(A "Yes" vote is for the amendment.)

Sen. Eileen Donoghue, Yes; Sen. James Eldridge, Yes; Sen. Jennifer Flanagan, Yes.

ALSO ON BEACON HILL

RAISE DROPOUT AGE FROM 16 TO 18 (S 206) - The Education Committee held a hearing on a proposal that would raise from 16 to 18 the age at which a student may choose to drop out of school. Other provisions include expanding into earlier grades the state's system for identifying students at risk of dropping out; assigning some students in schools with high dropout rates a graduation coach to work with school personnel and the student's family to develop an individualized plan for supporting the student's academic progress; and providing alternative educational services to students who are expelled or suspended for more than 10 days.

Supporters said the bill is aimed at lowering the annualdropout rate, which is currently near 8,000. They note many dropouts do not live up to their full potential and added they also make up 70 percent of the state's prison populations, at an average annual cost of about $46,000 per person.

Opponents said some of the mandates in the proposal will result in new costs for cities and towns that are already feeling the pinch and experiencing layoffs.

ALLOW VOTING 10 DAYS BEFORE AN ELECTION (S 12) - The House and Senate approved a proposed constitutional amendment allowing voters to cast their ballots during the 10 days leading up to a scheduled election for any reason. Currently, the constitution allows voters to vote by absentee ballot only if they are absent from their city or town at the time of the election, have a physical disability that prevents them from voting at their polling place or hold religious beliefs that conflict with voting on Election Day. In order to be part of the constitution, amendments must be approved by two successive Legislatures and then by voters.

Supporters of the amendment said that "unconditional absentee voting" would increase the number of votes cast and involve more voters in the process.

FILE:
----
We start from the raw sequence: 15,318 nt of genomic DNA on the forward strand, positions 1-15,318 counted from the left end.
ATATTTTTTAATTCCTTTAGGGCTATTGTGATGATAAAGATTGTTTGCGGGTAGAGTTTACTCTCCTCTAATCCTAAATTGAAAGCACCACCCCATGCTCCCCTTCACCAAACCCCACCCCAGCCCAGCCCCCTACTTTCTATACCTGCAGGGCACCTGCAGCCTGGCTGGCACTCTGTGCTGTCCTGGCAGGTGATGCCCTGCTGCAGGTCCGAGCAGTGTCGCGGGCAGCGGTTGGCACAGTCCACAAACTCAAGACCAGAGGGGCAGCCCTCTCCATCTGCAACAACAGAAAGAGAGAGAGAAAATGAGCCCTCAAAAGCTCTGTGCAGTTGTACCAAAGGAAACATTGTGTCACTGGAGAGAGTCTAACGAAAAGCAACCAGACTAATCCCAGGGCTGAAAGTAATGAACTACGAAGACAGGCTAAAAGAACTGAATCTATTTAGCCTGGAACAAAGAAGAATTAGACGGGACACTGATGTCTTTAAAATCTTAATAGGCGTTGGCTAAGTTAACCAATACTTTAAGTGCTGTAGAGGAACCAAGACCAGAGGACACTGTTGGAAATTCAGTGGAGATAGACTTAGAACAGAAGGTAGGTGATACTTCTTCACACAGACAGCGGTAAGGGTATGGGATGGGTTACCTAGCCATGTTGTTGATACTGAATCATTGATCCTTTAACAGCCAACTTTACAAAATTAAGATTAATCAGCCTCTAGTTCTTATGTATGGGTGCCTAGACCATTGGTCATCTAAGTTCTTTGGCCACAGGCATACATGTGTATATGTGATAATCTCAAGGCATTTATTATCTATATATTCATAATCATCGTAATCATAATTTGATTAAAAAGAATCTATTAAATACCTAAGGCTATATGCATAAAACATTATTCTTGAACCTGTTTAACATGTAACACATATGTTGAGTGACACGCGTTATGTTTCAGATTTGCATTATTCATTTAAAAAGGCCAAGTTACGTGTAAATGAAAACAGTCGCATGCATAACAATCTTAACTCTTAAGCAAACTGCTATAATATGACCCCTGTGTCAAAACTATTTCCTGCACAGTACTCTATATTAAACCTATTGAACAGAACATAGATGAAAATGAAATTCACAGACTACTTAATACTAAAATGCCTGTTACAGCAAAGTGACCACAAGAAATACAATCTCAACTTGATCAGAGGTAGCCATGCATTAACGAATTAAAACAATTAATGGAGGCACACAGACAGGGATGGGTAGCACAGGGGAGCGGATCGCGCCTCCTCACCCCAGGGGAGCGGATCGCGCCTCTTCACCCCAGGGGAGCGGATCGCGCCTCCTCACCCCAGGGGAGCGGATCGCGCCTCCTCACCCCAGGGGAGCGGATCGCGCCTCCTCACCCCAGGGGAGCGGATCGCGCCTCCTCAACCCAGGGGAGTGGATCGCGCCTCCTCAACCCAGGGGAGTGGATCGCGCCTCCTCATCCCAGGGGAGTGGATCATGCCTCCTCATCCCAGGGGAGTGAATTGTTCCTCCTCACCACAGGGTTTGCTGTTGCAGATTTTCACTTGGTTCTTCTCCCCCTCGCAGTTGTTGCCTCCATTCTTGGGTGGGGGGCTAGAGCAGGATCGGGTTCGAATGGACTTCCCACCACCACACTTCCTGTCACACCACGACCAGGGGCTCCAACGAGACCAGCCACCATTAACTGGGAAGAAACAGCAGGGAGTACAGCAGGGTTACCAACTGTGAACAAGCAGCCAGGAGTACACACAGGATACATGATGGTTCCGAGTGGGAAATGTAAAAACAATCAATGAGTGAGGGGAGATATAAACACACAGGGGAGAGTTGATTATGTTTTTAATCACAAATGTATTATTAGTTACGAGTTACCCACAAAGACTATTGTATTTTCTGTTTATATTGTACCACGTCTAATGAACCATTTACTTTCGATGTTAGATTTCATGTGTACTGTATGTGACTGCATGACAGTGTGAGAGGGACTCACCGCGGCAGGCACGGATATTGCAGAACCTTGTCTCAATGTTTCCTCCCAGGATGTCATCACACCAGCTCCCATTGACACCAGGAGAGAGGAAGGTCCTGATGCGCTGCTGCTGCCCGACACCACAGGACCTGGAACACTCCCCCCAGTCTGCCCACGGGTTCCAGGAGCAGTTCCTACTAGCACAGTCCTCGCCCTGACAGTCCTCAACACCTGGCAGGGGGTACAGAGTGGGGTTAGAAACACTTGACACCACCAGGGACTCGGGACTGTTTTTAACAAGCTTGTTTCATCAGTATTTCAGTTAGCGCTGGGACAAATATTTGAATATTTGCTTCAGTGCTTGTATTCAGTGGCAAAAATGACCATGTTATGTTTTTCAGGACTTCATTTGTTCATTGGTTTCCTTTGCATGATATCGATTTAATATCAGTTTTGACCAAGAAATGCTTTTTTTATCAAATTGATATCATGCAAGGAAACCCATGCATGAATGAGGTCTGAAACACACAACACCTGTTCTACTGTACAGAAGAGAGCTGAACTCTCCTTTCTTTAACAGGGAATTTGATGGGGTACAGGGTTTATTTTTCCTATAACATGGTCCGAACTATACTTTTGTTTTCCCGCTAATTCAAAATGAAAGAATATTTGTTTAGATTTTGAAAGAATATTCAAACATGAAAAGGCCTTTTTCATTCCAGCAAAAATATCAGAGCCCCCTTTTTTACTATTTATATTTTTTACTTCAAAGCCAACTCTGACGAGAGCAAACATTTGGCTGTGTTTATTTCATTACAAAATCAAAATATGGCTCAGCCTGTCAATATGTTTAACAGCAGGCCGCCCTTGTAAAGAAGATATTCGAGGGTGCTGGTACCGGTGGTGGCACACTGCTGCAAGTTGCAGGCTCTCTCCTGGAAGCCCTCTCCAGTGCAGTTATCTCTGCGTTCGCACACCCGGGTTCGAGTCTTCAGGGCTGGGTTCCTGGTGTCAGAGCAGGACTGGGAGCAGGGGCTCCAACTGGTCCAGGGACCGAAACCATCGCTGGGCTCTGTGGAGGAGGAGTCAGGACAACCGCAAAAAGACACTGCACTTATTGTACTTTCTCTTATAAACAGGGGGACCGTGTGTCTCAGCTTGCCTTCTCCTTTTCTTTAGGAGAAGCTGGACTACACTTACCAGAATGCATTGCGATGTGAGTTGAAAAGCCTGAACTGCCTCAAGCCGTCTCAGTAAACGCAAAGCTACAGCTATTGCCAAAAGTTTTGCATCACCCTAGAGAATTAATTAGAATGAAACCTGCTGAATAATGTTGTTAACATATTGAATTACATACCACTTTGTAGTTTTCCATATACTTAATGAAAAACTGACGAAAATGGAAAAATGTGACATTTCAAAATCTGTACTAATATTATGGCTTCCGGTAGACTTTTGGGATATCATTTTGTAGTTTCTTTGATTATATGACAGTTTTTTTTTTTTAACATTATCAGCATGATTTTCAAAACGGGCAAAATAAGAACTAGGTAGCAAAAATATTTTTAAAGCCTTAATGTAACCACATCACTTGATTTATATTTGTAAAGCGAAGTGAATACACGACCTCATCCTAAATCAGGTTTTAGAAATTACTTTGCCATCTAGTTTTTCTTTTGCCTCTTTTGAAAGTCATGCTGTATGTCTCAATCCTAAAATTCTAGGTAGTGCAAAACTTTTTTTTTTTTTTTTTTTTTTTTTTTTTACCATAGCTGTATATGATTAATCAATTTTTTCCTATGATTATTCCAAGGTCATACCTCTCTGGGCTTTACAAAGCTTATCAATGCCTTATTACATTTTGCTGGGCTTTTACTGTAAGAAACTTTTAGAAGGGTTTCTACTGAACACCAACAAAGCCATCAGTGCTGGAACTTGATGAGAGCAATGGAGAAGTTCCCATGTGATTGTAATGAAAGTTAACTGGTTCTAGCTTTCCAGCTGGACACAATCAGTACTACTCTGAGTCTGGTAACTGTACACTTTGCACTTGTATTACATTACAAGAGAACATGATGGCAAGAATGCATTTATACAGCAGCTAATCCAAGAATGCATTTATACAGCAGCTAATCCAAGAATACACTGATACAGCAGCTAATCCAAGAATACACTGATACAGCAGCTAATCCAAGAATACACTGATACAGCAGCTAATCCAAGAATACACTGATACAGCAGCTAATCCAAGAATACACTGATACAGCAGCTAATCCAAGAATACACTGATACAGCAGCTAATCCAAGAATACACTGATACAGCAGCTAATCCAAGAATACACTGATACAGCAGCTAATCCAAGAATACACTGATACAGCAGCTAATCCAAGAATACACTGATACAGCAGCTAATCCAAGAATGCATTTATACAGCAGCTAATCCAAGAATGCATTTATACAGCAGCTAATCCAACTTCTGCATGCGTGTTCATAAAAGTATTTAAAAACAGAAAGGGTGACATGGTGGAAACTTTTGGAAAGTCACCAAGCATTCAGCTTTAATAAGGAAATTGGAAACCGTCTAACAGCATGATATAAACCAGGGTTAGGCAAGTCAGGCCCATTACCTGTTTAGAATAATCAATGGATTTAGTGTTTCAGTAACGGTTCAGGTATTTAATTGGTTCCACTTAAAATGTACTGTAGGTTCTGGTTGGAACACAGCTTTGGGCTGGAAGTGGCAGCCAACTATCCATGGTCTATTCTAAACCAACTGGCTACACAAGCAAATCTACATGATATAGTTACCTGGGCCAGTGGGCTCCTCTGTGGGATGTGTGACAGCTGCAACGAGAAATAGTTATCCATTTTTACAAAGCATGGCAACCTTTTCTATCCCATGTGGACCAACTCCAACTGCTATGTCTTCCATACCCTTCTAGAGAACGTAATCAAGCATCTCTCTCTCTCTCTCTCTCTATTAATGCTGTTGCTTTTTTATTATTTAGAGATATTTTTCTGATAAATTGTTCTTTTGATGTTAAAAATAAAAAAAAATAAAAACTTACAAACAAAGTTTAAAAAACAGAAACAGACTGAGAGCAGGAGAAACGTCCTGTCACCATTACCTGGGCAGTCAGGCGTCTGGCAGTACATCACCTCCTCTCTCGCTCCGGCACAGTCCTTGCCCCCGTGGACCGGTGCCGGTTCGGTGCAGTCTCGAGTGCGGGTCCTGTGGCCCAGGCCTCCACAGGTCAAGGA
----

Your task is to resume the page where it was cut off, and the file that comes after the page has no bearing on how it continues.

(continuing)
Opponents of the amendment said it goes too far and argued that absentee voting should only be available to voters who qualify under current law. They noted that early voters miss the opportunity to see the final days of a campaign, often including the last debate.

BAN DISCRIMINATION BASED ON HEIGHT AND WEIGHT (H 1758) - The Labor and Workforce Development Committee voted in favor of legislation that would prohibit discrimination on the basis of a person's height or weight.

Supporters said that overweight people are often not hired or not promoted because of their weight. They noted this type of discrimination is on the rise and is more acceptable and pervasive than race, gender or sexual orientation discrimination. They argued that often people are unaware they are being discriminated against until after they shed pounds and are suddenly promoted.

Opponents said the measure goes too far and asked if it will be considered discrimination to fire an employee who can no longer perform his or her duties because he or she gained weight.

VICTIMS OF ABUSE (H 1764) - The same committee gave a favorable report to legislation that would make it illegal for an employer to deny employment, reemployment, retention or promotion to a U.S. military veteran, including members of the National Guard, on the basis of their military association (S 867). A "thumbs up" was also granted to a bill requiring employers with more than 50 employees to allow workers who are victims of domestic violence, stalking or sexual assault to take up to an annual 15-day leave of absence to address issues arising from the incident. The legislation is designed to give victims the opportunity to seek medical attention, counseling, legal assistance, housing and court-ordered protection.

HOW LONG WAS LAST WEEK'S SESSION? During the week of Oct. 7-11, the House met for a total of four hours and 53 minutes while the Senate met for a total of seven hours and 38 minutes.